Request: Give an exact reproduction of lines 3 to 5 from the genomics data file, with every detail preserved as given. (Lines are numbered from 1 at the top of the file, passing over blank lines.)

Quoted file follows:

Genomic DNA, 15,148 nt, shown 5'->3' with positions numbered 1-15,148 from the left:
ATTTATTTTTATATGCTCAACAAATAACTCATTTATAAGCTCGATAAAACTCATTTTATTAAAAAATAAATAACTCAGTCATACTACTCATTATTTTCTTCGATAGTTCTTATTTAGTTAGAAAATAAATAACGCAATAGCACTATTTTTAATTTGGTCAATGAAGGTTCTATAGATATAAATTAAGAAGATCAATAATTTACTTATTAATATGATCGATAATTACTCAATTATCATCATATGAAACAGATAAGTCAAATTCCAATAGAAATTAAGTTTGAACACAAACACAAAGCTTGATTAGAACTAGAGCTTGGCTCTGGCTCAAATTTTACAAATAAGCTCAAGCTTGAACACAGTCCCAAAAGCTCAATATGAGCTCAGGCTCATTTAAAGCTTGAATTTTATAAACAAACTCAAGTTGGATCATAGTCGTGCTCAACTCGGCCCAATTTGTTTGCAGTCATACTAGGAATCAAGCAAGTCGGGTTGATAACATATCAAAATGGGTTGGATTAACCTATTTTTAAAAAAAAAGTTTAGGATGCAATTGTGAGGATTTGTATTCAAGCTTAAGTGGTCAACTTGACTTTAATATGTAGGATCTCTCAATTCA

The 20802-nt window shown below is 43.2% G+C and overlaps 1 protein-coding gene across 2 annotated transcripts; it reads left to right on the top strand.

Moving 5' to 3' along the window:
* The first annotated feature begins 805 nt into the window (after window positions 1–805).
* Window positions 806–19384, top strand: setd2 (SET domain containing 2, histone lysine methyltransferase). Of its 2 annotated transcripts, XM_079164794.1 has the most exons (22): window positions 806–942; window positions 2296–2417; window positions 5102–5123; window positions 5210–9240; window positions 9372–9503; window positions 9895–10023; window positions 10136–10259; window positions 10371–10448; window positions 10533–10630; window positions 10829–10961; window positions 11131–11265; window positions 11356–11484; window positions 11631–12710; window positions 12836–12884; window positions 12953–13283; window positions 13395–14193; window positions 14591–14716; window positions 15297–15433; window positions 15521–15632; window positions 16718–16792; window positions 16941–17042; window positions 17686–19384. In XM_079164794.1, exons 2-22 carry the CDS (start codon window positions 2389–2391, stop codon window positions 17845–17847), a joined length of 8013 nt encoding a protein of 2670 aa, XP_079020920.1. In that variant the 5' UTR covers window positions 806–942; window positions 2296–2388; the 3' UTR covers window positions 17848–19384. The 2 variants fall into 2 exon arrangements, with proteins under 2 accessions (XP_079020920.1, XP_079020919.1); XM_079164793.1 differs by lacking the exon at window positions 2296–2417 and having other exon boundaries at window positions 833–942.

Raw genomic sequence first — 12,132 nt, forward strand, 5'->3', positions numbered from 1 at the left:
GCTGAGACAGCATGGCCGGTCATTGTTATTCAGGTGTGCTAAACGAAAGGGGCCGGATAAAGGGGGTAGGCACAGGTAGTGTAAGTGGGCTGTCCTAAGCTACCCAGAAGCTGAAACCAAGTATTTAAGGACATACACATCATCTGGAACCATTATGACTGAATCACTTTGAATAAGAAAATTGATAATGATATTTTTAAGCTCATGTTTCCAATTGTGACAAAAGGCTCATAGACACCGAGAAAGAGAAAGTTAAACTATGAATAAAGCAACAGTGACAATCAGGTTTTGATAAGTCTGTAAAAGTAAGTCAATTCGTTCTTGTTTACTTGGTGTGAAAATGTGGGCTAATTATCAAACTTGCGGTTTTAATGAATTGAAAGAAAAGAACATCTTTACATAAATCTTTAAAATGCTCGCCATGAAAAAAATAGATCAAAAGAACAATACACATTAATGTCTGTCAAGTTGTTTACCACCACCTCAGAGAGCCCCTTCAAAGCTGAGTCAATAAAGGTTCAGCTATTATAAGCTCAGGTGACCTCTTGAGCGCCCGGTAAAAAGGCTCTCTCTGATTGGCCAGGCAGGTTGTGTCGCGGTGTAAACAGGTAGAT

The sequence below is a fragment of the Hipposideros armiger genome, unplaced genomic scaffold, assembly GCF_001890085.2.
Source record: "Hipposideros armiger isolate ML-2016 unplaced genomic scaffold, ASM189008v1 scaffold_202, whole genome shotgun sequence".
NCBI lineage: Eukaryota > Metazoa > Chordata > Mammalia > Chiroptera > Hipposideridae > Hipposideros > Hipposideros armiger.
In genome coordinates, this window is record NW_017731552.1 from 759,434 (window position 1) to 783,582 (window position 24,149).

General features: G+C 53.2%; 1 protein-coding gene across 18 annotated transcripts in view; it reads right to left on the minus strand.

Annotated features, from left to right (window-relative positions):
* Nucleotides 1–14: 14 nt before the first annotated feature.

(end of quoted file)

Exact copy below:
The 20802-nt window shown below is 43.2% G+C and overlaps 1 protein-coding gene across 2 annotated transcripts; it reads left to right on the top strand.

Moving 5' to 3' along the window:
* The first annotated feature begins 805 nt into the window (after window positions 1–805).